The Department of Justice is going after the Facebook accounts of anti-Trump activists

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The Department of Justice is targeting the Facebook information of three anti-Trump activists — and many more might be exposed in the process.

According to the American Civil Liberties Union, which filed a motion on behalf of the targeted activists Thursday, the Department of Justice obtained three separate search warrants in February for the Facebook page of activist organization DisruptJ20 — now called Resist This — which is owned by Emmelia Talarico, as well as the personal Facebook accounts for Lacy MacAuley and Legba Carrefour.

DisruptJ20 organized protests against President Donald Trump during his inauguration in Washington, D.C., and the targeted individuals have been described by their attorneys as “anti-administration activists who have spoken out at organized events and who are generally very critical of this administration’s policies,” according to CNN.

Protesters demonstrate as President Donald Trump and first lady Melania Trump walk in the inaugural parade after being sworn in at the 58th presidential inauguration on Jan. 20 in Washington, D.C. Pool/Getty Images

The government’s warrants are requesting full access for 90 days to the Facebook pages’ activities between Nov. 1 and Feb. 9, when the warrants were first issued. The warrants initially had a gag order that prevented Facebook from notifying the individuals about the government seizing their information, CNN noted. It was then lifted in mid-September, prompting the ACLU’s legal response.

“In short, the warrants sought a complete record of anything the three users communicated or received from a third party via Facebook, everyone with whom the users associated via Facebook and everything the users searched for on Facebook, during the specified time period,” the ACLU filing reports.

The ACLU’s filing to quash the government’s warrants cites the “overbroad” nature of the warrant as violating the Fourth Amendment, which prohibits “unreasonable searches and seizures of property by the government” and requires warrants to “particularly [describe] the place to be searched, and the persons or things to be seized.”

“My Facebook page contains the most private aspects of my life — and also a frightening amount of information on the people in my life. There are intimate details of my love life, family and things the federal government just doesn’t need to see,” MacAuley said in a statement. “Jeff Sessions doesn’t need to see my family photos.”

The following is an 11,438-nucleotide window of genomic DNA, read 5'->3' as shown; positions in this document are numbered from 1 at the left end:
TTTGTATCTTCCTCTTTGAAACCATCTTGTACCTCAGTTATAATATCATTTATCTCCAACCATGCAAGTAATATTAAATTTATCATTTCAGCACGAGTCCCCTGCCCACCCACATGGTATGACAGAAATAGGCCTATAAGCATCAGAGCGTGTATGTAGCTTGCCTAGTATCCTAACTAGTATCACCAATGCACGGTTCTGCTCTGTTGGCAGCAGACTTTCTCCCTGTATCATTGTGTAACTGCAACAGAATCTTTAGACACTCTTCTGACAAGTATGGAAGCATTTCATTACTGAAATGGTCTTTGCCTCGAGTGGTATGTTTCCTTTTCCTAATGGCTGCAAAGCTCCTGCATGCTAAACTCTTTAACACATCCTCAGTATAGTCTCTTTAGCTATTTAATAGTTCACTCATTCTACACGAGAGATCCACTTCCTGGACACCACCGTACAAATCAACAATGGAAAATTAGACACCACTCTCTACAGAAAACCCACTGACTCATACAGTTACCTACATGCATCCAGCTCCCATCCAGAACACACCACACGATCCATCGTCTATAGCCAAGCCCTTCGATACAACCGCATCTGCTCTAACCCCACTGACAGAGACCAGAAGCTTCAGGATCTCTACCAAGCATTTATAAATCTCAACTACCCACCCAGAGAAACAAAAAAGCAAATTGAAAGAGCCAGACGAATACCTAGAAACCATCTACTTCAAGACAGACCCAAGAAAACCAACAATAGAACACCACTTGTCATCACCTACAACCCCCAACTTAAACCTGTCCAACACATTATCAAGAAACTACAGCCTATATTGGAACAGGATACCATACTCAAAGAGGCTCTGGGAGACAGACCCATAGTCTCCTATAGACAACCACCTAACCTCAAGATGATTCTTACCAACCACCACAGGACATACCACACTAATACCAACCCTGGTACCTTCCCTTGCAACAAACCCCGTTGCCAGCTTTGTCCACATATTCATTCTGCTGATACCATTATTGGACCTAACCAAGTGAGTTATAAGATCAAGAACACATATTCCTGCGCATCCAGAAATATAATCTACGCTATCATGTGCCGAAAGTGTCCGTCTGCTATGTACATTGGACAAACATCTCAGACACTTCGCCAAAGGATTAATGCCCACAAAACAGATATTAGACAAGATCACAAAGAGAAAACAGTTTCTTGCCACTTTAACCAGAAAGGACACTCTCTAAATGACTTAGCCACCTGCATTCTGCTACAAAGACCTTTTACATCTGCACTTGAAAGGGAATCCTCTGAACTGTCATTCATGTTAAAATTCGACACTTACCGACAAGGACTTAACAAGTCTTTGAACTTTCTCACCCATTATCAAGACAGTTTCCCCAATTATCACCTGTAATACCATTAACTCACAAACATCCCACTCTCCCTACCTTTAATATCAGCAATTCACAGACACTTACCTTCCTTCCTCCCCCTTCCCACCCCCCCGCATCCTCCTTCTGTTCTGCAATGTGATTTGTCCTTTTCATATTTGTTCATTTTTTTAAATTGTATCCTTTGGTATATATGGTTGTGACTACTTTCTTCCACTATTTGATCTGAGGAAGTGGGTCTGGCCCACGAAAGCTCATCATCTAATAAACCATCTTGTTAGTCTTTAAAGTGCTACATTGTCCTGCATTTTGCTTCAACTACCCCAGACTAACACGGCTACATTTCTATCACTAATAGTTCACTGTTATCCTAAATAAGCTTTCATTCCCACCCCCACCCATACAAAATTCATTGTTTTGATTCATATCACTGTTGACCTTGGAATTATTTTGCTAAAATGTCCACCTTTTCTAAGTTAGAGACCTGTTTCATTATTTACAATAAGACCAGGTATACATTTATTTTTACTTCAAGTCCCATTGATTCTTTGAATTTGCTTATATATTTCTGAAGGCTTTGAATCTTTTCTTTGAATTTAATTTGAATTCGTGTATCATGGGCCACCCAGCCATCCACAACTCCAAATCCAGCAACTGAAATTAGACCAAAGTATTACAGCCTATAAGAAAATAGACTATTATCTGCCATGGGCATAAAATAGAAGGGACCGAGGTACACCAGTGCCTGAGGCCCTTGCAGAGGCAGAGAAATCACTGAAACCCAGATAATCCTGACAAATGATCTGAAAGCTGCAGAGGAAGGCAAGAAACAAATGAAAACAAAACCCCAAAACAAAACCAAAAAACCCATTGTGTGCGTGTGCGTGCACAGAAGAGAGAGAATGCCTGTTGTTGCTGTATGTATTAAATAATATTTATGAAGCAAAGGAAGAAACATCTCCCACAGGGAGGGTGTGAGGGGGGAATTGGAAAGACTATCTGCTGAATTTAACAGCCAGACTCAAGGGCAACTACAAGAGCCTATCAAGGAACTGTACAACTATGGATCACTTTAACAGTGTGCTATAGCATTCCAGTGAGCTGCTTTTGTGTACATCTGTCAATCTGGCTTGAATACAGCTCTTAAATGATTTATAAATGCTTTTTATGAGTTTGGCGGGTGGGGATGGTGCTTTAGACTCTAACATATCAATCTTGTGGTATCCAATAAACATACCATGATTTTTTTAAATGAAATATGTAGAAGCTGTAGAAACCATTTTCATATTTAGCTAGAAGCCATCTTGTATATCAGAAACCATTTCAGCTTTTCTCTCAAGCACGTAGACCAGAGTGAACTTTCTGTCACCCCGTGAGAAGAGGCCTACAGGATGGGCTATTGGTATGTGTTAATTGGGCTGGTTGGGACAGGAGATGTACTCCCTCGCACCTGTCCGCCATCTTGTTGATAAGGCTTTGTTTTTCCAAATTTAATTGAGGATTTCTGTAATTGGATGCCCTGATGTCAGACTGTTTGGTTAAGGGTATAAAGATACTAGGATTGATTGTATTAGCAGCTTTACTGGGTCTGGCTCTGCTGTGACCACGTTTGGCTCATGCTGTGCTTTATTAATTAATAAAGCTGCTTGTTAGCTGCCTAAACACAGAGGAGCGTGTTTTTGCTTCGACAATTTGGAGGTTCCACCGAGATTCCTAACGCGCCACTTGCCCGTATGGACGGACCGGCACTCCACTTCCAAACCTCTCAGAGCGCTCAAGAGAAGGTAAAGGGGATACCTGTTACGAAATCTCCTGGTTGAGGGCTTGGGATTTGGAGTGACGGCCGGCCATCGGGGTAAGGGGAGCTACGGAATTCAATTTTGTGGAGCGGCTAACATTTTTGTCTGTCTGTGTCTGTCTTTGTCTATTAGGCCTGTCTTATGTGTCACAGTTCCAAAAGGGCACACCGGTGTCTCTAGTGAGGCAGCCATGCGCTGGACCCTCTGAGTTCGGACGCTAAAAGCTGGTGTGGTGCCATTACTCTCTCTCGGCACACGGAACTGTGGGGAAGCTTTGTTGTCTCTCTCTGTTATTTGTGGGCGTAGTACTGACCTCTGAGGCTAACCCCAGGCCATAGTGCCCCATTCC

While only three people may have been officially targeted, the broad nature of the warrants means that many more could have their information exposed, the ACLU filing noted. In addition to Facebook users who have interacted directly with the targeted accounts, the government’s access to the DisruptJ20 page would include seeing everyone who liked the organization’s Facebook page as of February — approximately 6,000 people, according to the ACLU — revealing their “political predilections” against the current administration.

“What is particularly chilling about these warrants is that anti-administration political activists are going to have their political associations and views scrutinized by the very administration they are protesting,” ACLU attorney Scott Michelman said, as quoted by CNN.

This isn’t the first time that DisruptJ20’s online supporters have been targeted by the government in the wake of Trump’s inauguration. The Justice Department has also issued search warrants to DreamHost targeting DisruptJ20’s website and those who have interacted with it. Though the government initially wanted access to every IP address that merely clicked on the organization’s website, the warrant has since been modified to simply demand information about membership lists and the email accounts of users who had signed up to the website, CNN noted.